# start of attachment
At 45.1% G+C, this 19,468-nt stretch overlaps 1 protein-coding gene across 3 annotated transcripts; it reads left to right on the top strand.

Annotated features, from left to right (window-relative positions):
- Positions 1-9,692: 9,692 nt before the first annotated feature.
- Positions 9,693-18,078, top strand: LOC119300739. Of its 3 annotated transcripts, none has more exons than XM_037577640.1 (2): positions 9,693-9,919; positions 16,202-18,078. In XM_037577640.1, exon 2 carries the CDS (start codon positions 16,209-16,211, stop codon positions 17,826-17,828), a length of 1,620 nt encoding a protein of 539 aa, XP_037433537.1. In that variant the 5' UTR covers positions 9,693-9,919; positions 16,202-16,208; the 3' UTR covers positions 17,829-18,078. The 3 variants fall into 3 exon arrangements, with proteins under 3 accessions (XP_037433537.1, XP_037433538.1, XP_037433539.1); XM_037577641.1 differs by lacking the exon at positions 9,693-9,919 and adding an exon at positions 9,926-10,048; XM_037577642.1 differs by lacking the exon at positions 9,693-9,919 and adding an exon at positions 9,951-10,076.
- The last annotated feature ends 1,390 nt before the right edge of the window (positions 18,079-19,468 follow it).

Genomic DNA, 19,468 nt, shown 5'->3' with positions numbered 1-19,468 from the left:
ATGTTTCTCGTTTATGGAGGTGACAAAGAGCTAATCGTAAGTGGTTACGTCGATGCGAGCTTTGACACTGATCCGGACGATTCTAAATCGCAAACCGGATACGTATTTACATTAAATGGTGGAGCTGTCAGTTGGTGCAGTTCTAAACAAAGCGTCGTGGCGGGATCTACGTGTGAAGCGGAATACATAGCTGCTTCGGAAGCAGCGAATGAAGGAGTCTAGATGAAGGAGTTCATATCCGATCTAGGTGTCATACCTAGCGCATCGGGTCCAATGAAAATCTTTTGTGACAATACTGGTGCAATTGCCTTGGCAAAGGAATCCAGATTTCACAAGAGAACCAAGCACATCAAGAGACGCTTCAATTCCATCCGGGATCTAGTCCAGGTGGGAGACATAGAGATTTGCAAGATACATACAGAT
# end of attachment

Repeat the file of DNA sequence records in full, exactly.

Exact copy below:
At 45.1% G+C, this 19,468-nt stretch overlaps 1 protein-coding gene across 3 annotated transcripts; it reads left to right on the top strand.

Annotated features, from left to right (window-relative positions):
- Positions 1-9,692: 9,692 nt before the first annotated feature.
- Positions 9,693-18,078, top strand: LOC119300739. Of its 3 annotated transcripts, none has more exons than XM_037577640.1 (2): positions 9,693-9,919; positions 16,202-18,078. In XM_037577640.1, exon 2 carries the CDS (start codon positions 16,209-16,211, stop codon positions 17,826-17,828), a length of 1,620 nt encoding a protein of 539 aa, XP_037433537.1. In that variant the 5' UTR covers positions 9,693-9,919; positions 16,202-16,208; the 3' UTR covers positions 17,829-18,078. The 3 variants fall into 3 exon arrangements, with proteins under 3 accessions (XP_037433537.1, XP_037433538.1, XP_037433539.1); XM_037577641.1 differs by lacking the exon at positions 9,693-9,919 and adding an exon at positions 9,926-10,048; XM_037577642.1 differs by lacking the exon at positions 9,693-9,919 and adding an exon at positions 9,951-10,076.
- The last annotated feature ends 1,390 nt before the right edge of the window (positions 18,079-19,468 follow it).

Genomic DNA, 19,468 nt, shown 5'->3' with positions numbered 1-19,468 from the left:
ATGTTTCTCGTTTATGGAGGTGACAAAGAGCTAATCGTAAGTGGTTACGTCGATGCGAGCTTTGACACTGATCCGGACGATTCTAAATCGCAAACCGGATACGTATTTACATTAAATGGTGGAGCTGTCAGTTGGTGCAGTTCTAAACAAAGCGTCGTGGCGGGATCTACGTGTGAAGCGGAATACATAGCTGCTTCGGAAGCAGCGAATGAAGGAGTCTAGATGAAGGAGTTCATATCCGATCTAGGTGTCATACCTAGCGCATCGGGTCCAATGAAAATCTTTTGTGACAATACTGGTGCAATTGCCTTGGCAAAGGAATCCAGATTTCACAAGAGAACCAAGCACATCAAGAGACGCTTCAATTCCATCCGGGATCTAGTCCAGGTGGGAGACATAGAGATTTGCAAGATACATACAGAT